Part of me wanted to panic. No power meant no lights, no refrigeration, no coffee… and no air conditioning.

When life gives you problems, you turn them into opportunities. As attendees started showing up and the power was still out, Michael Bunker saved the day. As the “Amish Sci-fi author,” for 45 minutes he told stories and tall tales about living without electricity. We iced down sodas and sparkling water meant for later in the day. And guess what? Austin writers are damned resilient and patient folks. As hot and sweaty as everyone was, we all stuck it out.

At 9:30am, 15 minutes behind schedule and an hour after Austin Energy told us we should have had power restored, I kicked off the conference with some announcements and a general welcome, and turned it over to Shelley Delayne, the moderator for our first panel.

Just as she began to introduce the first speaker, guess what?

The power came on!

From there, the conference was smooth sailing. We had lots of fascinating presentations from some great speakers, and all of the volunteers were fantastic, pitching in wherever needed. Without hesitation they ran out to buy ice (thank you Tom!) or took out trash or whatever other task needed to be done.

The quality of our speakers was off the charts. There was so much excellent information shared and people seemed to have a blast! Plus we offered attendees three meals and all the coffee, soda and beer anyone could ask for.

As it turned out, losing power was the greatest thing that could have happened. People got to know each other and bond over a shared experience. Even better, who will ever forget a conference where an Amish guy is telling stories in the dark?

BrainstormATX thanks all of our supporters

This conference could not have happened without a small posse of volunteers who stuck it out to the end. Thank you so much to Carol Gunn, Laurie Leiker, Leah Bartlett, Tom Meadows, Susie Meadows, Patti Lioon, Kimarie Bey, Sara Anbari, Densie Webb, Maekala West, Richard Loveland and Raine Teller.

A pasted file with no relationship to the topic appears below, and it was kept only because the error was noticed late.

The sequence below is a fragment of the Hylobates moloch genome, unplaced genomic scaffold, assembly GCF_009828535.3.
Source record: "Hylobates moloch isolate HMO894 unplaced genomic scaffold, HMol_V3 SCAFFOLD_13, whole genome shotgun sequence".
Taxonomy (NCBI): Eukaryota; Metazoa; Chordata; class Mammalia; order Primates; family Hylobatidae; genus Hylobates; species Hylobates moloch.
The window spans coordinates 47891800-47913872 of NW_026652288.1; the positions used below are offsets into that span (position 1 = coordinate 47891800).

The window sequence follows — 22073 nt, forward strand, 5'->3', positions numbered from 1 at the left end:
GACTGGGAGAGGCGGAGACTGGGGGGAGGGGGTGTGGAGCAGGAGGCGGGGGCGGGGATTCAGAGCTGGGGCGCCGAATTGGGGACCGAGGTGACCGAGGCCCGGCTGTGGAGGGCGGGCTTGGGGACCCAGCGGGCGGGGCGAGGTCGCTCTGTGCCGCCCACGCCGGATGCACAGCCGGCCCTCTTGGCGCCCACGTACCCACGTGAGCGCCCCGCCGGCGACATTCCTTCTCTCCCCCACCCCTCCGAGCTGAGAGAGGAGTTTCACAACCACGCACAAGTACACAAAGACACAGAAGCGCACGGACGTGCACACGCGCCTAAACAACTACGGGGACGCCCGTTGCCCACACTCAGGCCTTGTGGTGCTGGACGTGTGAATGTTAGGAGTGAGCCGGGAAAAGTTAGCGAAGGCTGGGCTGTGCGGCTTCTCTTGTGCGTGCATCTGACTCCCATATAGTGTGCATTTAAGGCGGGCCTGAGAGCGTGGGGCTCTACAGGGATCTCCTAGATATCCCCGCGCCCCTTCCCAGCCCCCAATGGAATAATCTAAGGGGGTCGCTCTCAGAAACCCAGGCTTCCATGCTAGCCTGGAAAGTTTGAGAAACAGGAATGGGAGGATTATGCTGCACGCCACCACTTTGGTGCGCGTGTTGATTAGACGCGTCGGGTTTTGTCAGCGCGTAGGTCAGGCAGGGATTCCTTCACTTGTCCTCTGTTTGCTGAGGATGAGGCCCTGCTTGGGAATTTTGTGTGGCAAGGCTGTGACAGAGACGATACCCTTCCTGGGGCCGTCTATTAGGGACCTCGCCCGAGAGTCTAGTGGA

Thanks also to the fabulous speakers: Michael Bunker, Matt Herron, Carolyn Cohagan, Clara Benson, Scott James, Thomas Umstattd, Lani Rosales, Amanda Quraishi, Leslie Watts, Shelley Delayne, and Laurie Leiker. Please check out their websites, buy their books, and show your love!

We also had some great sponsors. Thanks to Circle Brewing, Half Price Books, and Carol Gunn.

Most of all, thanks go out to Fibercove Coworking. Co-owner Felicity Maxwell and Ashley worked so hard all day long to make sure we had power, coffee, and everything else that would allow the conference to run smoothly. Without question it was their tenacity and determination that made everything work.

The future?

Planning a conference takes a lot of work, and over the next couple of months, we will need to identify a few people who are committed to making it happen. Please reach out to me if you would like to be involved, and we’ll see! 🙂

For now, I’d encourage local folks to join the Write It Already! meetup for writing instruction, support and community, and the Indie Publishing Austin meetup to learn more about publishing. We also have a Facebook group, Indie Authors Unite, for a community of like-minded authors.

 

1 thought on “BrainstormATX: The Little Conference that Could

  1. Super amazing! Wonderfully fantastic! Beyond expectations! And a host of other descriptive phrases. But none says it better than this. Thanks Jackie Dana for bringing to life a day for writers. Truly, money and time well spent. New weird friends are good.